Strong Outlook: Dependence on captive power continues

Dependence on captive power continues

Captive power plants (CPPs) have continued to be a viable option for industrial and commercial consumers to meet their energy demand and hedge against the risk of high tariffs of grid power. Further, the quality of grid supply is a major cause for concern for most industrial consumers, as this can result  in damage to costly capital equipment besides leading to downtime and production losses. Also, the cost of energy constitutes a significant proportion of production costs in several industries such as fertiliser, chlor alkali, steel, aluminium, etc. As a result, managing energy costs becomes important for these industries not only to reduce energy expenditure but also to improve their overall productivity and competitiveness. Besides, trading or third-party sale of surplus power can provide the benefit of additional revenues to CPP owners.

A look at the key trends in captive power plant deployment, their cost economics, as well as issues and concerns…

Key trends

As per India Infrastructure Research, the installed base of captive power is estimated at 80,160 MW as of 2016-17, having grown at a compound annual growth rate (CAGR) of 5.38 per cent between 2007-08 and 2016-17.

Coal has remained the major fuel for power generation in CPPs followed by natural gas and bagasse. The shares of these fuels in captive power capacity stood at 55 per cent, 12 per cent and 11 per cent, respectively, in 2016-17 (India Infrastructure Research). The share of these fuels has remained more or less the same in the past two-three years.

However, during this period, the share of solar-powered captives increased, from being negligible to nearly 1 per cent of the capacity being tracked. This can be attributed to the growing popularity of rooftop solar photovoltaic-based solutions among institutional and commercial establishments, owing to the falling cost of modules and benefits such as net metering being available. Overall, renewables (bagasse, solar, wind and biomass) had a share of over 20 per cent in the total tracked capacity.

Industry-wise, the metals and mining industry accounts for the major share of 41 per cent in tracked captive capacity. Other major industries deploying captive plants are petrochemicals (12 per cent), sugar (11 per cent), cement (9 per cent) and chemicals (7 per cent). The metals and mining industry has a high share in captive capacity as these industries set up large baseload capacities to meet the requirement of their energy-intensive production processes.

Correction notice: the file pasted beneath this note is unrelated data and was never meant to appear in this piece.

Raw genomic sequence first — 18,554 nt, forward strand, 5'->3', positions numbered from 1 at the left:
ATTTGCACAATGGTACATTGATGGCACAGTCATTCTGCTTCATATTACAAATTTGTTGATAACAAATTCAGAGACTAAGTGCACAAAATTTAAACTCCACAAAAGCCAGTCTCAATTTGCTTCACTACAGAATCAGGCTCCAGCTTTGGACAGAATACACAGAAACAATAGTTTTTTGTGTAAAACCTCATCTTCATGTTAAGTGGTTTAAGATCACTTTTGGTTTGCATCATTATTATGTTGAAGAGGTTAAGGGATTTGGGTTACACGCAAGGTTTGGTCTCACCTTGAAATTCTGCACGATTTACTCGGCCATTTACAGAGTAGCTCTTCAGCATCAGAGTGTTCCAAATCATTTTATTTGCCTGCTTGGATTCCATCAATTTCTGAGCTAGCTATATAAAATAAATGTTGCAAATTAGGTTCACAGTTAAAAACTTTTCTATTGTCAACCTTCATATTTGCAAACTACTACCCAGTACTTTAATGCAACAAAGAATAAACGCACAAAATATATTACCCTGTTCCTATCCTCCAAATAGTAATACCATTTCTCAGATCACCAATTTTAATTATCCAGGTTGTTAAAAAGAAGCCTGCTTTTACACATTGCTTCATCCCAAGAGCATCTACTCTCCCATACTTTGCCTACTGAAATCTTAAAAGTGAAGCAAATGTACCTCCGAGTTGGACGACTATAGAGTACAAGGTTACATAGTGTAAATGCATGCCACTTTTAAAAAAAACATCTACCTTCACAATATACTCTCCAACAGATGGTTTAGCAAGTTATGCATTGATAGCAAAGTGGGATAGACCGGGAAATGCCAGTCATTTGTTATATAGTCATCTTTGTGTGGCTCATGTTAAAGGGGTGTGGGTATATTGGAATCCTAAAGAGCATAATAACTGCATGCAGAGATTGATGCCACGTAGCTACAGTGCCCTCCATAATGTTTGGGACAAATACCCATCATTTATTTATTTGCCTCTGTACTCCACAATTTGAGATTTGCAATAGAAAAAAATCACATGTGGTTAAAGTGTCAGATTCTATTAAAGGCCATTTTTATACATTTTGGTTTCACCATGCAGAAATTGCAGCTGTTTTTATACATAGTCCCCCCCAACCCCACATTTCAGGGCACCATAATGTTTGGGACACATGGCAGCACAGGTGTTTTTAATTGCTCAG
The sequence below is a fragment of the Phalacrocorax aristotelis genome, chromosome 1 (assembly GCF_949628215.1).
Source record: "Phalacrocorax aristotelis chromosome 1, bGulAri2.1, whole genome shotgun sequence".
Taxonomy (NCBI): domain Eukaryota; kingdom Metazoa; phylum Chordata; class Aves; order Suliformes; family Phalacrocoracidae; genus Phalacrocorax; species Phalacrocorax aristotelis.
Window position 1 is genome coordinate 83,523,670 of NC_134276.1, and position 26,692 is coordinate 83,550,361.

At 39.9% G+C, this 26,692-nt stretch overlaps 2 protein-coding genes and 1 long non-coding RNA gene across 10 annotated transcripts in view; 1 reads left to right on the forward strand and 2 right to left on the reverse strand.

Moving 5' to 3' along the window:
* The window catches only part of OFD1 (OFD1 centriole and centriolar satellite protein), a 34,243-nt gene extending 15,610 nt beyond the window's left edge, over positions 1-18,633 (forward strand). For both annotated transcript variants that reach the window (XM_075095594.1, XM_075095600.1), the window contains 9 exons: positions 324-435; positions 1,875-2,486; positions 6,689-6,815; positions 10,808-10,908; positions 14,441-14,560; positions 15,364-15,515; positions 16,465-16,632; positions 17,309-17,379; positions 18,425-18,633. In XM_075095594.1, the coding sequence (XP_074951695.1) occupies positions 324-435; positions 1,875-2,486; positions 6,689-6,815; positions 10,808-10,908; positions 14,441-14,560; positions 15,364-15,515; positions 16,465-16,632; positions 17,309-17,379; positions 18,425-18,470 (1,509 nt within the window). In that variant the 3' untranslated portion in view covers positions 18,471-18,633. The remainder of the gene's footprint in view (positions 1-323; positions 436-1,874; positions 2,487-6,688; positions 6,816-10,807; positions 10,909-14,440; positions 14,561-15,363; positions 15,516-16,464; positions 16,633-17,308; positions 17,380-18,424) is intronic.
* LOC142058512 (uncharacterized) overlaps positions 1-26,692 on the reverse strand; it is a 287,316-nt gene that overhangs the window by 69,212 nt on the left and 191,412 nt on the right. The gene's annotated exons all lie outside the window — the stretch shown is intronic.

Cost economics

A key factor impacting captive power economics is the cost of grid supply. The generation cost of coal-based CPPs varies from Rs 3.18 per unit to nearly Rs 4 per unit, depending on the quality of fuel being used and its heat rate. Meanwhile for gas-based CPPs, it can range from Rs 5 per unit to Rs 7 per unit, depending on the technology used (open cycle or closed cycle). In the case of diesel gensets, the cost of generation can range from about Rs 15 per unit to as much as Rs 40 per unit (for instance, in rural telecom towers, the cost shoots up due to pilferage, transportation cost of diesel, etc.). For renewables, the cost can vary from Rs 3.60 per unit to Rs 8.20 per unit (depending on the source – solar, wind or biomass – and the state).

In contrast, average grid power tariffs per unit stood at Rs 5.92 for high tension industrial consumers, Rs 6.12 for low tension industrial consumers and Rs 6.63 for commercial consumers. Industrial and commercial tariffs increased at a CAGR of 27-35 per cent and 34 per cent, respectively, between 2012-13 and 2016-17. Besides, the high cross-subsidy surcharge (ranging from Re 0.17 per unit to Rs 4.80 per unit for 2016-17) restricts industries from buying cheaper power outside the state, thereby driving them to set up CPPs.

Issues and the way forward

The issues facing CPP owners include restrictions in open access that makes the sale of surplus power infeasible. Congestion in the transmission system also prevents CPPs from selling in the short-term power market. Further, a decline in the weighted average price at the power exchanges from Rs 3.50 per unit in 2014-15 to Rs 2.72 per unit in 2015-16, led CPP owners to resort to buying power at the exchanges while operating their plants at a lower capacity utililisation factor. In 2016-17 (till February 2017), prices at the exchanges varied from Rs 2.30 to Rs 3.01 per kWh.

Besides, the non-availability of fuels such as natural gas and biomass is an issue. On the coal front, though domestic supply has increased, the government has increased the coal cess from Rs 50 per tonne to Rs 400 per tonne in the past two-three years, thereby discouraging its use. In addition, stricter environmental regulations on emissions are likely to increase the capex of coal-based CPPs.

On the other hand, the role of renewables in providing captive power is expected to increase. Favourable policies, an increase in the national renewable purchase obligation target to 17 per cent by 2022, a decline in capital costs, and negligible running costs are some of the factors that will drive the setting up of renewable energy-based captives in the future.